Key takeaway: organizing your site using relevant keywords (i.e. using navigation tabs named with keywords) should make it easier for people to find what they need and explore the contents of your site.

Desirable

The desirability of a website goes beyond the visual appeal. Its measure is directly proportional to the overall visitor experience which in turn is dependent on the ‘findable’ and ‘accessible’ facets below.

Findable

Adding the keywords frequently used by searchers makes it easier for search engines to find your site and show it in their results pages.

After all, what’s the point of creating a user-friendly interface and creating excellent content if it can’t be easily found, right?

Key takeaway: your site can not be desired if your target customers don’t know it’s there! Use keywords to make your site findable.

Accessible

Your site needs to be accessible to the widest audience possible including search engine crawlers and, most especially, to visitors.

Going back to Peter Morville’s article, he extends the measure of accessibility to people with disabilities. For example, he’s right in saying that it’s ethical to make your site compatible with the technology that allows the blind to “read” the contents of your website by having it read to them.

Key takeaway: Enabling your site to serve all visitors increases the size of the audience who will find it desirable.

Credible

Which would you find more credible: a flashy website with no information or a classic website with accurate information presented in a simple manner?

At the end of the day, it’s not the ‘coolness’ of your website that matters but the quality of information it shares and the way it’s organized and presented.

Take a look at government and academic sites, for example. They may rank among the most boring sites visually however, people continue to flock to them because they know they can get the accurate information they need in, hopefully, a short amount of time.

Key takeaway: your site can be fun visually, but don’t sacrifice organization-by-keyword and ease-of-use for design.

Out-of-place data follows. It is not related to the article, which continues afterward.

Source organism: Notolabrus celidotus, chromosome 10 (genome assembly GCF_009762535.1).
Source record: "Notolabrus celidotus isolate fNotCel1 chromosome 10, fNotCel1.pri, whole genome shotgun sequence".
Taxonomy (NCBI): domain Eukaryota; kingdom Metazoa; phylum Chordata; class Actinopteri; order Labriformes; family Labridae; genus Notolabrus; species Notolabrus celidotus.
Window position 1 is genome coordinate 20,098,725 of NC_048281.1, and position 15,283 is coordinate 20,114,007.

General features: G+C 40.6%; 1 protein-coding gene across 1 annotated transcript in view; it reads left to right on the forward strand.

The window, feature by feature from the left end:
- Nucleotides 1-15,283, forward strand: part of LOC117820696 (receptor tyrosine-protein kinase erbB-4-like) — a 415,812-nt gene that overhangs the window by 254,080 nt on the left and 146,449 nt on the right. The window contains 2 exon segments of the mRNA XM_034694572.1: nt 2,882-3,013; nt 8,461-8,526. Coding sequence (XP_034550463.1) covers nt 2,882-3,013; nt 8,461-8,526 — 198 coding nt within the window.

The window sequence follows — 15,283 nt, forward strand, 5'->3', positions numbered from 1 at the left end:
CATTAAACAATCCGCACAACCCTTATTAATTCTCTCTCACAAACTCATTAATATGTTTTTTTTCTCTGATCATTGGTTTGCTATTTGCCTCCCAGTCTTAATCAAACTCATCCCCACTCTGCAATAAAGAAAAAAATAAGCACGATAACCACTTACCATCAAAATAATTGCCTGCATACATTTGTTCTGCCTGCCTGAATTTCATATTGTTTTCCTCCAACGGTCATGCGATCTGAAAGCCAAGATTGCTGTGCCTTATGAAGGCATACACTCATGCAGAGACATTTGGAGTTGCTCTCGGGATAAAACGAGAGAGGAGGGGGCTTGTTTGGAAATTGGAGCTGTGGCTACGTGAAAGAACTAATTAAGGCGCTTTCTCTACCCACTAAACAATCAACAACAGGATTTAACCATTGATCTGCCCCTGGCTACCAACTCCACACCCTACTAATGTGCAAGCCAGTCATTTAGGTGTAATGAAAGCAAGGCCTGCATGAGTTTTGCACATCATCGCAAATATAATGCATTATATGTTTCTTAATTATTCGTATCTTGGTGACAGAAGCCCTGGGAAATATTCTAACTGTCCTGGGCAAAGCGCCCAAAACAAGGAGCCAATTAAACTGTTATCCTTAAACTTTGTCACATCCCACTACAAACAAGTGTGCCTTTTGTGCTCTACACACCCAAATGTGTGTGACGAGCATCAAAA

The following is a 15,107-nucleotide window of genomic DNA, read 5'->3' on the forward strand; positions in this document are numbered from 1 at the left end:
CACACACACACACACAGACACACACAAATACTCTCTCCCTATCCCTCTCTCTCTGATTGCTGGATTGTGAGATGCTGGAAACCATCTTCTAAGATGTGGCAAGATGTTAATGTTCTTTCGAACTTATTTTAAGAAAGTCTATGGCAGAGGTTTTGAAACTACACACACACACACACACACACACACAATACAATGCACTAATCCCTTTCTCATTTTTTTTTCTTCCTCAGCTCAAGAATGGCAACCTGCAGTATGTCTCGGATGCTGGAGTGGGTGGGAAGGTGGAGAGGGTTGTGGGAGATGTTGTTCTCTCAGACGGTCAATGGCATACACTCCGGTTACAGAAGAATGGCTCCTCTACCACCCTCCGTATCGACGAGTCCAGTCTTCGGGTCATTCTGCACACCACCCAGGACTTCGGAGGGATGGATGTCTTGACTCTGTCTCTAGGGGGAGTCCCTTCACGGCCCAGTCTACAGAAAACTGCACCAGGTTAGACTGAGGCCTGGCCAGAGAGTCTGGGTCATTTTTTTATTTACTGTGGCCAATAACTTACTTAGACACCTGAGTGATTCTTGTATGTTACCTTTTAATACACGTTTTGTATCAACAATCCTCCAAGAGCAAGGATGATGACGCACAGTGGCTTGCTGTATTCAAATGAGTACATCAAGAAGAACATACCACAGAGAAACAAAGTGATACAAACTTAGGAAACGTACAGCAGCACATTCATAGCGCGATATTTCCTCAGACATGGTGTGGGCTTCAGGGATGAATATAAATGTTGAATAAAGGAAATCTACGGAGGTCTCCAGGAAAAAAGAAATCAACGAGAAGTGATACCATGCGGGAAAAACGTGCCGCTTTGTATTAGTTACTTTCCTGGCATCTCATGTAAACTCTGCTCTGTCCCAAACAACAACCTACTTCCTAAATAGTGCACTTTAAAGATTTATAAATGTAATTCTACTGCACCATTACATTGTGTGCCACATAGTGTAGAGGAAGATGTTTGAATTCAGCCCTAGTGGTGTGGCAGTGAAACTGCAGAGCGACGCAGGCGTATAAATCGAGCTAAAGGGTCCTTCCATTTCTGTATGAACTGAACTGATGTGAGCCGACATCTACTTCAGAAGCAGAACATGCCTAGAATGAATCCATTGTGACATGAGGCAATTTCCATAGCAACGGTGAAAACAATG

Valuable

Lastly, Morville pointed out that the value of a website, which is measured by how well it can deliver its message and compel visitors into action, is also an important facet for user experience.

If people feel that your site is merely baiting them without giving out anything valuable in return for their visit or if finding what they need takes too long, then that’s a very low score on the scale for user experience and they will not take the actions you would like them to take.

Key takeaway: your visitors will value your website (e.g. return again and again) or your business (e.g. sales, leads, e-mail sign-ups) if you value them first by using keywords to make it easy to find the information for which they are looking.

User Experience: It Takes Two to Tango

To be honest, your website visitors themselves also have a responsibility — albeit a smaller portion — in ensuring their own satisfaction when surfing the Web.

Searchers should also know how to communicate with search engines. There are those who complain that search engine results don’t provide them with what they need. The question is: did they clearly state what it was that they wanted to get in the first place?

Though we may wish with all our hearts that we could, we can’t possibly tell our visitors what keywords or search queries to use to find exactly the information for which they are looking!